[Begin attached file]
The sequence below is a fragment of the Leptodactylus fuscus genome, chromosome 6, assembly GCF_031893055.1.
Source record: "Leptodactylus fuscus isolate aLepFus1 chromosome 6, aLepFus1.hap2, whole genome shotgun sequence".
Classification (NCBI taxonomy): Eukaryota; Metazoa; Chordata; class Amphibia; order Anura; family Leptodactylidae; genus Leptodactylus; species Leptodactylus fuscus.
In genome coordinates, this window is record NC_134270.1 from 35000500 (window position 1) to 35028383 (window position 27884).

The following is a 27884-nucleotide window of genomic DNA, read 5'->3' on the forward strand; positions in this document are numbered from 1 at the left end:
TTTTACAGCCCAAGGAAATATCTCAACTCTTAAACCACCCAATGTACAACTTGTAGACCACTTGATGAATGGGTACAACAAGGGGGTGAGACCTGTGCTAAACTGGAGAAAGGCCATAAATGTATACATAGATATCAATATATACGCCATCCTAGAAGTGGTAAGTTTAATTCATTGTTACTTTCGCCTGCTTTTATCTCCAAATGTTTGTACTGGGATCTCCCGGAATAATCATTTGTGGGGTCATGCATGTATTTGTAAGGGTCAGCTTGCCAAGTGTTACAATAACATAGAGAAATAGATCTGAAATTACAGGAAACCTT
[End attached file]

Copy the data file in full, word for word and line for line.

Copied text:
The sequence below is a fragment of the Leptodactylus fuscus genome, chromosome 6, assembly GCF_031893055.1.
Source record: "Leptodactylus fuscus isolate aLepFus1 chromosome 6, aLepFus1.hap2, whole genome shotgun sequence".
Classification (NCBI taxonomy): Eukaryota; Metazoa; Chordata; class Amphibia; order Anura; family Leptodactylidae; genus Leptodactylus; species Leptodactylus fuscus.
In genome coordinates, this window is record NC_134270.1 from 35000500 (window position 1) to 35028383 (window position 27884).

The following is a 27884-nucleotide window of genomic DNA, read 5'->3' on the forward strand; positions in this document are numbered from 1 at the left end:
TTTTACAGCCCAAGGAAATATCTCAACTCTTAAACCACCCAATGTACAACTTGTAGACCACTTGATGAATGGGTACAACAAGGGGGTGAGACCTGTGCTAAACTGGAGAAAGGCCATAAATGTATACATAGATATCAATATATACGCCATCCTAGAAGTGGTAAGTTTAATTCATTGTTACTTTCGCCTGCTTTTATCTCCAAATGTTTGTACTGGGATCTCCCGGAATAATCATTTGTGGGGTCATGCATGTATTTGTAAGGGTCAGCTTGCCAAGTGTTACAATAACATAGAGAAATAGATCTGAAATTACAGGAAACCTT